Prosecutors in Japan have questioned former Japanese PM Shinzo Abe over allegations that his political group illegally covered part of the cost of dinner reception for supporters. According to The Guardian, Abe, who resigned back in August, volunteered for questioning as prosecutors sought to build a case against his secretary for allegedly not recording incomes and expenditures related to annual cherry blossom viewing parties in Tokyo between 2015 and last year. Now, the funding scandal could harm the country’s current PM, Yoshihide Suga, who served as chief Cabinet secretary under Abe and defended the then-leader over the scandal during news conferences.
The prosecutors said that the total revenues and cost not declared in political fund reports may exceed ¥40 million. The failure to list the expenditure in annual funds is a possible violation of political funding laws, however, Abe is likely to have denied his involvement in not recording funds related to the dinner functions. According to reports, the constituents, who travelled to Tokyo from Abe’s constituency in Yamaguchi prefecture, paid just ¥5,000 each to have dinner at expensive hotels on the eve of the cherry blossom events.
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Hotel receipts had shown that the full cost of the banquet-style meals at two luxury hotels came to a total of ¥23m over five years. Further, Abe’s secretary has confirmed to prosecutors that the support group had made up the shortfalls. The cherry blossom viewing party is hosted by PM almost every year since 1952 and it is a springtime event originally meant to honour sportspeople, celebrities and other citizens who have excelled in their fields.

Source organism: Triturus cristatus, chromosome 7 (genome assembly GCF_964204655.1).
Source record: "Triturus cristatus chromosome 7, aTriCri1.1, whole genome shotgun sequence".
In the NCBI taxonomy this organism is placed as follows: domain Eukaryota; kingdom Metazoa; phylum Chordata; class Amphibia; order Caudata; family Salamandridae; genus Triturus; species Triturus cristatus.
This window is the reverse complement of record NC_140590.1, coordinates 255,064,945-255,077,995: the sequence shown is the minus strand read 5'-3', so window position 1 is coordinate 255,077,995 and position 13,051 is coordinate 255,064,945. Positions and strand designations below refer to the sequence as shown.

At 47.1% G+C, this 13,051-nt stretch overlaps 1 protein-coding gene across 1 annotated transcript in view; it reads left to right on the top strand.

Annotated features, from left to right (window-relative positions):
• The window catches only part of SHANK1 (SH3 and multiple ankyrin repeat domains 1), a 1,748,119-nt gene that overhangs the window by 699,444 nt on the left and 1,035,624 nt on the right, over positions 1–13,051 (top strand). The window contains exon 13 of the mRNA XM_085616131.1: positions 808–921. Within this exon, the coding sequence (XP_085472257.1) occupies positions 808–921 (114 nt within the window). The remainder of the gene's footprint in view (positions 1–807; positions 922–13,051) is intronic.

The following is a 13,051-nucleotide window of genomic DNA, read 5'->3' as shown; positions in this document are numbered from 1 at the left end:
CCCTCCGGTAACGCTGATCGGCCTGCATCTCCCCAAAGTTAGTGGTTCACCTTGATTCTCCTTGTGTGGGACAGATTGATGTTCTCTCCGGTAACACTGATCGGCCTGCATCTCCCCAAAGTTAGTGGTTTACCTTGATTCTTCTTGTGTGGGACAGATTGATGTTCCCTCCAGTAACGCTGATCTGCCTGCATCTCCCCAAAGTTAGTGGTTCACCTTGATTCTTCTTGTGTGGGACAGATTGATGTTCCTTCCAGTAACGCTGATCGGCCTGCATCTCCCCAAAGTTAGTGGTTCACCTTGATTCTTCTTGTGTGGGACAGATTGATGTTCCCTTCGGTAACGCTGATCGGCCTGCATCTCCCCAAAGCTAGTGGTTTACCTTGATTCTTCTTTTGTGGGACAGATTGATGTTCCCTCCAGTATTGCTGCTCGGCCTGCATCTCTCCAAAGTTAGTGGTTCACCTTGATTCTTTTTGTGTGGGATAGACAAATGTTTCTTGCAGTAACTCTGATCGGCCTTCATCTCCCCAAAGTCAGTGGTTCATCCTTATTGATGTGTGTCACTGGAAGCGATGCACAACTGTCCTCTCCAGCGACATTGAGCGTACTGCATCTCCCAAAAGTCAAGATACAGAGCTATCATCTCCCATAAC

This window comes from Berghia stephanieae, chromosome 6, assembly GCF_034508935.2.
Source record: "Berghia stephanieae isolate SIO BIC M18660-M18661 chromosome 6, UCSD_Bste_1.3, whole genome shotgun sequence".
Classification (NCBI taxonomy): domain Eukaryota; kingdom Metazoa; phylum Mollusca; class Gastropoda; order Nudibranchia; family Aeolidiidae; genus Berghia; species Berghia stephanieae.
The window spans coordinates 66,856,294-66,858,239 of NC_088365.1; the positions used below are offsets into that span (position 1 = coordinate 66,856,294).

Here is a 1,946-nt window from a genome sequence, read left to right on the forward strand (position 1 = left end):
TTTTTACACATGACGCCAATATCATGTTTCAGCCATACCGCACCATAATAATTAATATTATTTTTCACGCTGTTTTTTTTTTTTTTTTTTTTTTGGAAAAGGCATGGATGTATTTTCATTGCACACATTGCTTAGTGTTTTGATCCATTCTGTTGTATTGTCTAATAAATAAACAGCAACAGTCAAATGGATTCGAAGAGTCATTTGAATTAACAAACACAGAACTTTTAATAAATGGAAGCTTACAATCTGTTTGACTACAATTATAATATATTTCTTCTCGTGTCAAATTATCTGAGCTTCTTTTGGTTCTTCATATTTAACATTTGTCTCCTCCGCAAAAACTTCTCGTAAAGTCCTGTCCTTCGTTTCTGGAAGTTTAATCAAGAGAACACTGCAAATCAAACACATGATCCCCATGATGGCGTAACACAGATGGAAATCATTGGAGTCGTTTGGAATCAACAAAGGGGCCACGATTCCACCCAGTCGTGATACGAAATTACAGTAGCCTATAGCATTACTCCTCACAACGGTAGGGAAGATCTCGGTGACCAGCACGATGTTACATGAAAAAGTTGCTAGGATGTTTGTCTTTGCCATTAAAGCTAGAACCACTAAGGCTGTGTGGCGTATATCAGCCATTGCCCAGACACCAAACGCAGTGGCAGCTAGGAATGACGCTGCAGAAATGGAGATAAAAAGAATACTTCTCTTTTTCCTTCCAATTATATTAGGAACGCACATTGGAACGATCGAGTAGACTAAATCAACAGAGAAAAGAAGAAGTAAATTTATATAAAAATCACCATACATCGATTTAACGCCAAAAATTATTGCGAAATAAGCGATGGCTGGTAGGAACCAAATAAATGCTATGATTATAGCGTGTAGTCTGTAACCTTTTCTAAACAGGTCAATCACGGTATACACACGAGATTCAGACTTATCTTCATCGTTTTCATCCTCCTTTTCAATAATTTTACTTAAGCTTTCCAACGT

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Scandal could weaken PM Suga
Now, the scandal risks tarnishing Abe’s legacy and could even weaken Suga, who is his preferred successor when he stepped down. The pressure is building on the former PM to give unsworn testimony before a parliamentary budget committee, possibly before the end of the year. As per reports, opposition MPs have also demanded Abe to explain where the money for the dinner parties came from and why he had previously denied that payments were made to help cover the costs.
The current leader, on the other hand, has already seen his approval ratings tumble over his response to the COVID-19 pandemic. He further also drew fire for joining year-end social gatherings despite asking Japanese citizens to avoid such parties amid a surgeon coronavirus cases. Earlier this week, Suga also said that he saw no need to declare a state of emergency in an attempt to contain the latest outbreak, despite warning that hospitals are struggling with the influx of COVID-19 patients.
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